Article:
I am worried about corrupt politicians getting away with murder (anyone who reads Carl Hiaasen becomes particularly paranoid). Well, that's where we all have to step in. A man named Michael Carnock is trying to boondoggle his way into the construction of a huge housing development on the edge of a wildlife refuge in Western Maryland. Google his name, and up come my rants against him and his project. Go to my site and find a link that says "Save a Little Stream." I'm determined that Michael Carnock will never break ground on his development, and so are just a few more people. We're watching him and reporting on his every move -- through a chat group and a web site, and places like this blog.

Pick your battle, reporter. It's time to go to work. Don't feel guilty that you're putting print reporters out of a job. That ship hasn't sailed yet (*knocks vigorously on wood*). But there are fewer print reporters and many more ordinary people with cell phones. Look out for your interests, and act accordingly.


Debra She Who Seeks said...

And don't forget Wikileaks!

Cheiron said...

At times I worry that the news industry will end up becoming online magazines, sites like Huffington Post, and narrow-focused blogs. But then I figure that newspapers were always incredibly biased. So why not just embrase the change to a more open news field? It's like wikipedia, its now more accurate than 'professionally' developed encyclopedias.

Mother's Moon's Message said...

Am I dating myself when I say.. right on sister... but you could not be more right. It really is up to the people to do something if they want to see anything happen especially if it is contrary to what is currently happening. I enjoyed your post tremendously... keep them coming.

Pom said...

I thought I was already doing that all over Facebook...


happy happy anniversary...your a credit to married people.ha
I like it when you google anything about West, Texas and my blogs come up..

Intense Guy said...

YDG = Texas


Just think, with all the cellphone cameras and point and shoots and video cams out there - its probably impossible to do something stupid and not have someone have the video of it.

Of course that means our government will continue to stamp "Top Secret" and "Classified" on things mostly to cover their own asses - and very little will be because of any merited (and vague) security reasons. I'm waiting for the day they "take over" Youtube.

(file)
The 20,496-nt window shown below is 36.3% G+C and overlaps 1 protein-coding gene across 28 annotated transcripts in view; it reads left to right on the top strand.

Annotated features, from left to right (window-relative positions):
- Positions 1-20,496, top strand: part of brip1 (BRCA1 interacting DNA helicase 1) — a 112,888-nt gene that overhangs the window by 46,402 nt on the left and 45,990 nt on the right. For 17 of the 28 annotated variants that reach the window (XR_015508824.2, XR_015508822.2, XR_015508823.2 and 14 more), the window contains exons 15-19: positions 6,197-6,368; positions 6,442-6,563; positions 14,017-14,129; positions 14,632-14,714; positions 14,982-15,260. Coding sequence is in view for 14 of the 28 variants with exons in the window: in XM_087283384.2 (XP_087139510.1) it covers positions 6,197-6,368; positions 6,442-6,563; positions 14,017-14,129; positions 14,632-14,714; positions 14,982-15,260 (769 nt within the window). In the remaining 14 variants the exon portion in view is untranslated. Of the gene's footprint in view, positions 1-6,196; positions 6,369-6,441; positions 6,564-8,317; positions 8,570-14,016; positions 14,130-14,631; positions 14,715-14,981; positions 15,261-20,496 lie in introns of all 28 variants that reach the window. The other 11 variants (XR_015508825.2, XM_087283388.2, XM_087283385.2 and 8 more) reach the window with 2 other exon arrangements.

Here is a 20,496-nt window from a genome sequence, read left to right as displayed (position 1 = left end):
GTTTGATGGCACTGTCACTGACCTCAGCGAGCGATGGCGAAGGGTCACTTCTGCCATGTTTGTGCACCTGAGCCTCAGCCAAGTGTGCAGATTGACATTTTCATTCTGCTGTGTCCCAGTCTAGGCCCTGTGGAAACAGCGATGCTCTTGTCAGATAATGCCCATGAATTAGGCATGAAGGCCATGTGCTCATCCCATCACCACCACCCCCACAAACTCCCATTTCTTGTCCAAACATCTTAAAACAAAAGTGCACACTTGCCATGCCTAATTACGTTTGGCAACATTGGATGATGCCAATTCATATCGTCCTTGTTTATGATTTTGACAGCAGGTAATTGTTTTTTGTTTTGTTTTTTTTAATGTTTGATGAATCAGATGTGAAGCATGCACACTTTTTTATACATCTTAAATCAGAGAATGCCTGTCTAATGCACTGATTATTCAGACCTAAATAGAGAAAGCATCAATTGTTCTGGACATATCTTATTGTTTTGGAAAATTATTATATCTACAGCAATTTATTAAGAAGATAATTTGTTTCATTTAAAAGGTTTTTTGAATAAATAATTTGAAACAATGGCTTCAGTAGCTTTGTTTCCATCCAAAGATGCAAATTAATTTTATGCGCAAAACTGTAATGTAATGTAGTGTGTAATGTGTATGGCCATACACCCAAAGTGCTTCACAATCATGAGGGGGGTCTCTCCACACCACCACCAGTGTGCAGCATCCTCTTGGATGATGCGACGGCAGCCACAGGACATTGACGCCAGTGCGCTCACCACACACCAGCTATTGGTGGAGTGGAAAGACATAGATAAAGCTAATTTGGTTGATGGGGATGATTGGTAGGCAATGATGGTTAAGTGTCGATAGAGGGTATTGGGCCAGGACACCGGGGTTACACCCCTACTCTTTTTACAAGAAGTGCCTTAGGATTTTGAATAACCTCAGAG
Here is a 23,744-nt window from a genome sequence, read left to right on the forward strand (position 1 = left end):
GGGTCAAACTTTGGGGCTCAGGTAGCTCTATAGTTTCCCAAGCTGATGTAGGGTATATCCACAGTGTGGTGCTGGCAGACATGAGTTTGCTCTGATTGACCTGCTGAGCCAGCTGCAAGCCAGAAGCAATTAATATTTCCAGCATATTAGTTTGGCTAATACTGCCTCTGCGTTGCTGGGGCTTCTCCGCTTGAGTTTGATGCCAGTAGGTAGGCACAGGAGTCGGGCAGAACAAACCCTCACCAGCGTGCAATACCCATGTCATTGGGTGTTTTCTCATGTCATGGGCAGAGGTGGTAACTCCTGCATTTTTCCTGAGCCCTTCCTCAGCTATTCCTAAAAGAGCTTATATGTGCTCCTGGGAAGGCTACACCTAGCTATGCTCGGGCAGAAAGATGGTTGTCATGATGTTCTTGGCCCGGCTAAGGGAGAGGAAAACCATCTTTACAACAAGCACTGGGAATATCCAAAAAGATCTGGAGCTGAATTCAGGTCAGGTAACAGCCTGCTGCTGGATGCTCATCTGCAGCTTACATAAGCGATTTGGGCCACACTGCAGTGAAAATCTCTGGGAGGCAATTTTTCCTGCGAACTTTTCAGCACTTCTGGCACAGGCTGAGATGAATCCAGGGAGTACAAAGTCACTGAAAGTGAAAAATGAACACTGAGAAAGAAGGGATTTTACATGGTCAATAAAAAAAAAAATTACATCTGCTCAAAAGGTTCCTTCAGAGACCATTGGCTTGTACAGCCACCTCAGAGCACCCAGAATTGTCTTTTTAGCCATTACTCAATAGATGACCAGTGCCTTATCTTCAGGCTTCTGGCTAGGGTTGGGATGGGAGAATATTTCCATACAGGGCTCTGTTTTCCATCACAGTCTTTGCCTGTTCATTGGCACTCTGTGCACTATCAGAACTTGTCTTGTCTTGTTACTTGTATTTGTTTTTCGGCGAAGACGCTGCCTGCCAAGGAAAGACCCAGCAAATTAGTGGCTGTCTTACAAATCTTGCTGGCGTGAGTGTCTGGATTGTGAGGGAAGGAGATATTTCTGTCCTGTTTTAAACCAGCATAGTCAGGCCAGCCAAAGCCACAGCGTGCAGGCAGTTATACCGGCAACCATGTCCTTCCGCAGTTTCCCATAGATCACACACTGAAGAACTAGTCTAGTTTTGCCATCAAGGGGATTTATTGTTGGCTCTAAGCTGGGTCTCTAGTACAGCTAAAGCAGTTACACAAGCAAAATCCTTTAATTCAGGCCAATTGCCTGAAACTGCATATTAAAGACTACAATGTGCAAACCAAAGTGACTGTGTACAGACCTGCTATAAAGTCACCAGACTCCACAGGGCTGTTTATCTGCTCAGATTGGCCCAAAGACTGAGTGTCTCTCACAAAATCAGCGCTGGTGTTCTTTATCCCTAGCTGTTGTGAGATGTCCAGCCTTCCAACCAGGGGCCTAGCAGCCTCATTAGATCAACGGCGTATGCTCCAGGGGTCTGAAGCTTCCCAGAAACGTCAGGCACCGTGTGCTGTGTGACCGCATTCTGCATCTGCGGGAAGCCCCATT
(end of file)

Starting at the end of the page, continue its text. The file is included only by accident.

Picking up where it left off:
Alex Pendragon said...

Thing is, "the news" is a commodoty; it has value in that it protects freedom and democracy from those who want to own the truth and bend it to their purposes. People paid for that commodity, they paid that quarter for that paper or had a subscription. And a newspaper dared not sully it's reputation for unbiased truth if it wanted to retain that valued customer, the everyman. But then came the web, and suddenly, people could get all kinds of truth absolutely free (except for the cost of the connection), which made it unnecessary to pay that .75 for a paper. News gathering organizations cut their own throats by putting their stories online. Now, we will accept what is fed us by whoever because we are getting it for free (you REALLY think any of us pay the slightest attention to those stupid ads?) and free beats the hard-earned truth anyday, at least in America, the home of the lazy entitled armchair cowboy.

Rick Loftus, M.D. said...

Right on, Anne. As my twin always says, in a democracy the voters get the government they deserve. The web in some ways has democratized information streams; we can harness that power for good works.

Spare said...

This is me ah-trolling you for not writing about me in the past week. *troll troll troll troll troll* my ego, it hurts.

The Wizardess said...

Oshe, Anne! And I want your review copy. :)

The Kitchen Witch said...

Yea I have to agree with you, if we want things to change we have to get off our lazy butts and do some real work!

kimc said...

I am very upset about the Supreme Court decision that lets big, conscience-less corporations able to buy our elections. If corporations are people, they are legally insane people: they don't know the difference between right and wrong.
What's that book about?

kimc said...

oops. reading backwards, I just came across the explantion of the book.